When we embarked on this project, we had two main criteria in mind: semantic transparency and cross-translatability. Imagine what would happen if the same text written by Adam Smith could be read in precisely the same way by speakers with many different linguacultural backgrounds. This means going beyond mere translations and producing a completely new text that is simpler and more intuitive, and, more importantly, that can be read in any language without having to make all the necessary adjustments for the benefit of the target readers. To produce such a text, it is necessary to stick as closely as possible to the original text and pinpoint the core, basic meaning of the moral philosopher’s words without altering their lexical semantics or forcing any interpretation. In addition to textual simplicity and clarity, cross-translatability helps enormously to reduce the risk of interpretive ambiguities and misunderstandings. However simple and clear, a text written in one language may still be subject to distortions and imprecisions resulting from the translation process. By contrast, producing a single text that is not only clear but also immediately cross-translatable eliminates these language-related risks.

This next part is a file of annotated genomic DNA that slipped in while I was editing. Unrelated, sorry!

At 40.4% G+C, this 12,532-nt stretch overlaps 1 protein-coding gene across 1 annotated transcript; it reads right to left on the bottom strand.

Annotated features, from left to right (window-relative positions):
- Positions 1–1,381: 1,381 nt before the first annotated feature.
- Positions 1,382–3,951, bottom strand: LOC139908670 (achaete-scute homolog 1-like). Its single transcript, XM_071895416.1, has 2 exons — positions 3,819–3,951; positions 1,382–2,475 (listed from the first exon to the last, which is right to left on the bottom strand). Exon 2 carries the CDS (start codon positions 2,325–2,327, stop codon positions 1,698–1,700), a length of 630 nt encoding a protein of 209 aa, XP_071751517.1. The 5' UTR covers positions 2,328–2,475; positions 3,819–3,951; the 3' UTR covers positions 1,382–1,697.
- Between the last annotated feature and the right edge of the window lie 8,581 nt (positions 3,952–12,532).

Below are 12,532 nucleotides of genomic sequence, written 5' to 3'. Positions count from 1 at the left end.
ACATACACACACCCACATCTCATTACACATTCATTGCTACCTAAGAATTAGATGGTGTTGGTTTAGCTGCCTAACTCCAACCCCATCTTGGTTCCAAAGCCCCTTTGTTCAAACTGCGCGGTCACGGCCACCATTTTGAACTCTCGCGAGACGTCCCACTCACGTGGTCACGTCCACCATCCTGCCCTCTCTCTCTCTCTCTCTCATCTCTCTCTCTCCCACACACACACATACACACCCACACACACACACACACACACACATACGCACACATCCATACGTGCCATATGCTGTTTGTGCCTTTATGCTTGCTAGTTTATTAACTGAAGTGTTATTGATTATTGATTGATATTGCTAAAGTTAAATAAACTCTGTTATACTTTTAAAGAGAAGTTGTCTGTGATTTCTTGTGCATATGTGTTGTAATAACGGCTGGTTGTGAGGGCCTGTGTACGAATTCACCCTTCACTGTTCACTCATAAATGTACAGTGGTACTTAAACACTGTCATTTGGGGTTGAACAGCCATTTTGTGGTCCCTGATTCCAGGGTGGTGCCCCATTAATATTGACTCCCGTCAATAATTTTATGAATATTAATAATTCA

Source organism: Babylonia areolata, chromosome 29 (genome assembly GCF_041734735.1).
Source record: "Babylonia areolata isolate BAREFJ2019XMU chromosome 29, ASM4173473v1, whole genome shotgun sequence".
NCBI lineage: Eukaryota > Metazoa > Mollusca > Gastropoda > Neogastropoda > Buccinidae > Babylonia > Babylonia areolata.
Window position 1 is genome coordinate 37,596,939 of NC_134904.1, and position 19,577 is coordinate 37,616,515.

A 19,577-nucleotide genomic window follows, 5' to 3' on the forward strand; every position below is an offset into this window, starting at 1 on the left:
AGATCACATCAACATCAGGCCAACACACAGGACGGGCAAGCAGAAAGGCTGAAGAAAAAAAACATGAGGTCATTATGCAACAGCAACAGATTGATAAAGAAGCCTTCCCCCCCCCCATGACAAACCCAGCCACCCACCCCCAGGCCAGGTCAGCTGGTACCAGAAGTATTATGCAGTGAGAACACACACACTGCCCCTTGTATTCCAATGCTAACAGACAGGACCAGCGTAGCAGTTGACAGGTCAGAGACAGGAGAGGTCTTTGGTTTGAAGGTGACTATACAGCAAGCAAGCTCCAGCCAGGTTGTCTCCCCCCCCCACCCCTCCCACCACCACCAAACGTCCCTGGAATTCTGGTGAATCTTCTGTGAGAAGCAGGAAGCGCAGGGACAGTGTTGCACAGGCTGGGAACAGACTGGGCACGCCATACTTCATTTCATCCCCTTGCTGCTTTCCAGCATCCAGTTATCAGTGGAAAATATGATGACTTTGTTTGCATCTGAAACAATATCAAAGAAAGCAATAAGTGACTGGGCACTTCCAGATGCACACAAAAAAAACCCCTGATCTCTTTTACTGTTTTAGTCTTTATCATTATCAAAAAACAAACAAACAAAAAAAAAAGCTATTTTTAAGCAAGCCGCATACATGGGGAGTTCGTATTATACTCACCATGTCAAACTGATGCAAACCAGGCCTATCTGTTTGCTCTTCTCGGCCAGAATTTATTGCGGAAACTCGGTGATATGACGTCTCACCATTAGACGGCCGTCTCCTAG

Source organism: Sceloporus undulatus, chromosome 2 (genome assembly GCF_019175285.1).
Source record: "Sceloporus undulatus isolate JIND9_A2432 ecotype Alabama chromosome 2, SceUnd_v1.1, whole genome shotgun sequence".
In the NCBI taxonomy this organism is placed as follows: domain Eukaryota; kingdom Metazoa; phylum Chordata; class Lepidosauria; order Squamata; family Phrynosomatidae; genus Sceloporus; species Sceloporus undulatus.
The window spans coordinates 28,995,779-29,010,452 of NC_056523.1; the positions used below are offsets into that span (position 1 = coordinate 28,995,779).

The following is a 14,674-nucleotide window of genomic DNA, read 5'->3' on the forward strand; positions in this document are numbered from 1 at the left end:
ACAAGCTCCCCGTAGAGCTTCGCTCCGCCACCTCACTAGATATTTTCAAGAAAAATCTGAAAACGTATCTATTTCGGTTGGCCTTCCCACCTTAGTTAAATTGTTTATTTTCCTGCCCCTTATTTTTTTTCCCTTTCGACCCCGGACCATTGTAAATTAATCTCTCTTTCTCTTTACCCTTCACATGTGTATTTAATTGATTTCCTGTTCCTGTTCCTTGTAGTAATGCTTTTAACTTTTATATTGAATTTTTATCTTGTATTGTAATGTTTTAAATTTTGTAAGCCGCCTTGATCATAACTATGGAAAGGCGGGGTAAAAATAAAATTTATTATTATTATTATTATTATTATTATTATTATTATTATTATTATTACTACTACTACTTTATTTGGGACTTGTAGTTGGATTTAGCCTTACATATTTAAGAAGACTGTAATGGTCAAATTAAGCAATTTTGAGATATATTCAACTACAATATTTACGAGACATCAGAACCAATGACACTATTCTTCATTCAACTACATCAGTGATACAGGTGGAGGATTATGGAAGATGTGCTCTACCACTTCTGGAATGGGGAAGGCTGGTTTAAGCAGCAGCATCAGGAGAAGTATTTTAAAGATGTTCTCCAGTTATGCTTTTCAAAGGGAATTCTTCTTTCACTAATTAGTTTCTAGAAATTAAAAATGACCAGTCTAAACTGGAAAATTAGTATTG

The linguistic work on the original text consists in two related activities: first, elucidating the words and concepts in the text that are semantically more obscure, and, second, rewriting the text following the method of reductive paraphrase. This does not mean that in paraphrasing the original text and in reducing it to a (not the) core meaning, we simplify or deprive Smith’s ideas of their analytic rigor and intellectual vein. On the contrary, a clearer text adds greater value to the original by making it immediately accessible to anyone anywhere in the world irrespective of linguistic and cultural barriers. The target readers can read Smith in their native language without anything getting “lost in translation.” Ultimately, not only is a simpler, clearer text highly beneficial and desirable for the sake of semantic accuracy but also for the sake of economics itself.

A work of reductive paraphrase on a text like the Wealth of Nations is also a scholarly challenge. We seek to demonstrate that Adam Smith can be made accessible to a much broader readership. Smith’s ideas can be shared among speakers with different linguacultural backgrounds in line with the truly global view of economics that, we argue, Adam Smith had in mind: economics intended as the science of all people living and doing things with other people. By producing a simple and culturally neutral text that can be read in any language, we demonstrate that Smith’s economic principles are intelligible in every language to both experts and neophytes in economics.